The question was why someone would pay more than the fine, and in fact risk paying far more than the fine.
To deny access to due process, most places add on very high court costs if you don't win outright.
You may risk paying $800 to fight a $40 ticket.
Most traffic courts have nothing to do with safety or justice.
Anyone that thinks fines have any relationship to justice should examine countires with fines based on income.
Many traffic penalties are part of the disenfranchisement conspiracy in full swing across the country now.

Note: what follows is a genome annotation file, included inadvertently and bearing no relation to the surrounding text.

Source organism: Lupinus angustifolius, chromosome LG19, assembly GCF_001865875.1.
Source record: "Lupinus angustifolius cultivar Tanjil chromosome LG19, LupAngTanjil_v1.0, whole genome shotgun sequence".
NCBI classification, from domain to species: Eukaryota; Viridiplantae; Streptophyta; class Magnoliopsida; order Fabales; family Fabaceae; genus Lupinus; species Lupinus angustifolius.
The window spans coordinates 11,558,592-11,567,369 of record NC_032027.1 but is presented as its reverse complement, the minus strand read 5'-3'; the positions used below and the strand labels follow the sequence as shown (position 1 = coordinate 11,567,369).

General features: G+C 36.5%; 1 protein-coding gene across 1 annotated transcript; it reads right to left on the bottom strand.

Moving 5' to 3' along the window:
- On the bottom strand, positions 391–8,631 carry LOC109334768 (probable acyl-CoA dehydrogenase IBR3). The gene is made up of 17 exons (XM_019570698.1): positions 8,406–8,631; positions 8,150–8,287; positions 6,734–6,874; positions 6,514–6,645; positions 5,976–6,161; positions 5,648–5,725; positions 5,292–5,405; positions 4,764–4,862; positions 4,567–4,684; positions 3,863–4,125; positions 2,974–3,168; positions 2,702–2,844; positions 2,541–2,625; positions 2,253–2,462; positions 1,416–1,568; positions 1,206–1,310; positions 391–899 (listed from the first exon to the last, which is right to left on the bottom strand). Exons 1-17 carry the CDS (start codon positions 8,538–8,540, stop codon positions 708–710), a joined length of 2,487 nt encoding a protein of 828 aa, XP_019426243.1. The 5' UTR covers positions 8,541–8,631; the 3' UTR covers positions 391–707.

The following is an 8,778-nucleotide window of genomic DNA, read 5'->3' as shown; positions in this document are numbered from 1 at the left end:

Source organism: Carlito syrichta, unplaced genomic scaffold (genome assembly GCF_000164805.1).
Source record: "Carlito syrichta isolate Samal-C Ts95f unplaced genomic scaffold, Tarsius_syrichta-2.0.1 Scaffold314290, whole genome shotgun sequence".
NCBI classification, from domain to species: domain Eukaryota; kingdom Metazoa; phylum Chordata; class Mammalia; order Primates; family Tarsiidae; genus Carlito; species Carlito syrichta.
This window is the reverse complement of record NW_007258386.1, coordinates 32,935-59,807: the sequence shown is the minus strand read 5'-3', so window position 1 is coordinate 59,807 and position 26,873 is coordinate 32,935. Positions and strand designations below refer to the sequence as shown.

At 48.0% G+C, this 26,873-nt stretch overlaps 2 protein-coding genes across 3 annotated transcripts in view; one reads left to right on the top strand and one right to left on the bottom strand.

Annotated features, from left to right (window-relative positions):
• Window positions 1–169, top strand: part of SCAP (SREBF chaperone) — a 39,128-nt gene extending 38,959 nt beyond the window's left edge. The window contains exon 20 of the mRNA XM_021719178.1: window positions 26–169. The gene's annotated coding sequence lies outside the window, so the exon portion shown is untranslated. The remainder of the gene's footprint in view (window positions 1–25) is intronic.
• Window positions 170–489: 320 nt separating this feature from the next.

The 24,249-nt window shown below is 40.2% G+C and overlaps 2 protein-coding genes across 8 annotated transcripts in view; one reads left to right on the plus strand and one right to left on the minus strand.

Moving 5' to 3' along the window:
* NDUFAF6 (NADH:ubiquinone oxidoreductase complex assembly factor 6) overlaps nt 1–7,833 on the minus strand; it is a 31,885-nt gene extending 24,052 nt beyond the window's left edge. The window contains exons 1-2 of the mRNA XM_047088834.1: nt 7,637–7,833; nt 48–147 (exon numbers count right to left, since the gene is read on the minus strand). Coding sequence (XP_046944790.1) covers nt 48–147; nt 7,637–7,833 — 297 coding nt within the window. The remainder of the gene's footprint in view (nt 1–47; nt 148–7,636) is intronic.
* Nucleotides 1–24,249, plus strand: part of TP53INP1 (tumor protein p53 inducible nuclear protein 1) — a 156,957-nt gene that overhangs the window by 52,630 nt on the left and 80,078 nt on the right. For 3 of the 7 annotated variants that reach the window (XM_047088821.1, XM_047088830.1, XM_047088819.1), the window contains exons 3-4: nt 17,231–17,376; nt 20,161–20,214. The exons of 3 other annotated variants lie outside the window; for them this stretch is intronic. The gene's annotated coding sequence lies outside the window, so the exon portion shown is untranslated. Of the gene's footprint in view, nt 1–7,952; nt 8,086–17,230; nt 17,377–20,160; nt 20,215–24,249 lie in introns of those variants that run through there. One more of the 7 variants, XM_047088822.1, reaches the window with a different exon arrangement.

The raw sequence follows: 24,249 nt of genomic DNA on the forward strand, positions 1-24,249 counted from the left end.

Regressive revenue coillection has always been the goal though.http://www.stayfreemagazine.org/public/wsj_finland.htmlhttp://www.bbc.co.uk/blogs/haveyoursay/ ... based.htmlhttp://articles.sfgate.com/2010-01-11/n ... e-ministry
Regressive fines have been so successful that some cities have had to have amnesties, due to so many people being effectively outlawed that the system begins to break down as more and more people refuse to act as witnesses, report crimes, traffic accidents, and so on.
Once they give up, they stop paying all fines too.
This is the primary motivation for cities.